Chief Pytel said that members of the Davis Police Department “serve with pride and we are proudly standing side-by-side with our community in spreading a message of inclusive. We also stand ready to protect those that are vulnerable.”
“We will turn the tide,” he said. “Those that are vulnerable now will become strong. We are surrounding ourselves with others that will stand strong next to them. They are partnering with the Davis Police Department to ensure that those that engage in hate are brought to justice.”
Davis Mayor Robb Davis said, “We are here today because of an act – written words – of hate. Indeed, they are words designed to sow fear and dread; to terrorize an entire community of people, our neighbors, friends, brothers and sisters … And what do we do with these words?
“Condemn them? Yes,” he said. “Reject them? Yes. But is that enough?”
He continued, “Someone has written of human speech (written or spoken): No one can tame the tongue (the word) – a restless evil, full of deadly poison. We use words to bless and we use words to curse. From the same place comes blessings and curses.
“The words written to the Islamic Center of Davis and sent to many other such centers and mosques around California and the nation are a curse. They are a curse on people and it is not clear what we can do,” he said. “But I believe that the most effective way to counter the curse is with a blessing – words can do either and so we counter the hate with a blessing.”
After reciting a blessing, he added, “This is a blessing to counter the curse, to put it away, to reject its premise, to counter its bile. May those who wrote it find the grace to renounce its message and turn away from their rage, lest it destroy them. Maah salaam … Go in peace having received a blessing.”
Supervisor Don Saylor thanked DA Reisig and Sheriff Prieto for bringing this together “because it illustrates that we stand together in Davis and Yolo County.”
He said, “We are here, because – it’s not in spite of or because of someone’s faith or someone’s persuasion, or any aspect of our character – it’s because every person has a right to be who they are as a part of our country. The kind of hate that is carried in the message that was delivered to the Davis Islamic Center and to dozens of Mosques around the country – we don’t stand for it.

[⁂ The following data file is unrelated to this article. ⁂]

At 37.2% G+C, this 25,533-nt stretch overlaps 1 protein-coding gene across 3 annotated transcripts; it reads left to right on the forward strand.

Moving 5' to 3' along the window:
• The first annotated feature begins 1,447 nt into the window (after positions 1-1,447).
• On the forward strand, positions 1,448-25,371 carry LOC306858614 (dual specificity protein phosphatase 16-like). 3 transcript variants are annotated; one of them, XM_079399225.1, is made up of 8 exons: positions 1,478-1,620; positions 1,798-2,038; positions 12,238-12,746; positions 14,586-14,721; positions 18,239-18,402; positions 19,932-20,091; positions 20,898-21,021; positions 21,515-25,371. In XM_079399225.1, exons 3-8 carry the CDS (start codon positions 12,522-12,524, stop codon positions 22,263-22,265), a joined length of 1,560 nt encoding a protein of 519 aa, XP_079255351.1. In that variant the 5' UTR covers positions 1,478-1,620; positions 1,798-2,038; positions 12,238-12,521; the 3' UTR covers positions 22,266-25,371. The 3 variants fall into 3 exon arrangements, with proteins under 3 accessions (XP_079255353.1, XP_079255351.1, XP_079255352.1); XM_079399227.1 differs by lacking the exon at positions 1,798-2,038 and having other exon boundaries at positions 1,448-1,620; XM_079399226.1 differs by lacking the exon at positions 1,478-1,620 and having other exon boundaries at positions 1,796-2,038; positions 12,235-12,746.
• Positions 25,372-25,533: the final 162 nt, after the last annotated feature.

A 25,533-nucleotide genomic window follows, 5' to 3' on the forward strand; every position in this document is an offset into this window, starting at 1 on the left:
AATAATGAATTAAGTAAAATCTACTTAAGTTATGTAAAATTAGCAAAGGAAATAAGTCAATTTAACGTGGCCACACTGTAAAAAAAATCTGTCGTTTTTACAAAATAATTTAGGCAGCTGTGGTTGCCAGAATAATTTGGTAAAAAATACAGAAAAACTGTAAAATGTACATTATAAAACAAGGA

“We don’t stand for it in this community. We don’t stand for it in this county. We cannot stand for it in this country,” he said.
Supervisor Jim Provenza said, “Hate crime or hate speech is not just a threat to those it is directed against, as terrible as it is. It is a threat to all of us. A threat to Muslims today is a threat to Jewish people tomorrow, to Catholics. A threat to Hispanics today is a threat to African Americans tomorrow, to other ethnic groups the next day.
“Hate speech and hate crime are really a threat to freedom,” he continued. “They tell people because of who you are, you don’t have the same rights as everybody else.” It says, “you don’t have the right to be safe in the community.”
DA Jeff Reisig called this a disturbing trend and urged people to come forward so law enforcement can “vigorously investigate and prosecute these acts of hate.”
Jeff Reisig concluded that “the dialogue in the community has gotten pretty caustic,” which is why they have reached out to the community in hopes that, by addressing this hate incident, they can bring the community together to fight against hatred.
—David M. Greenwald reporting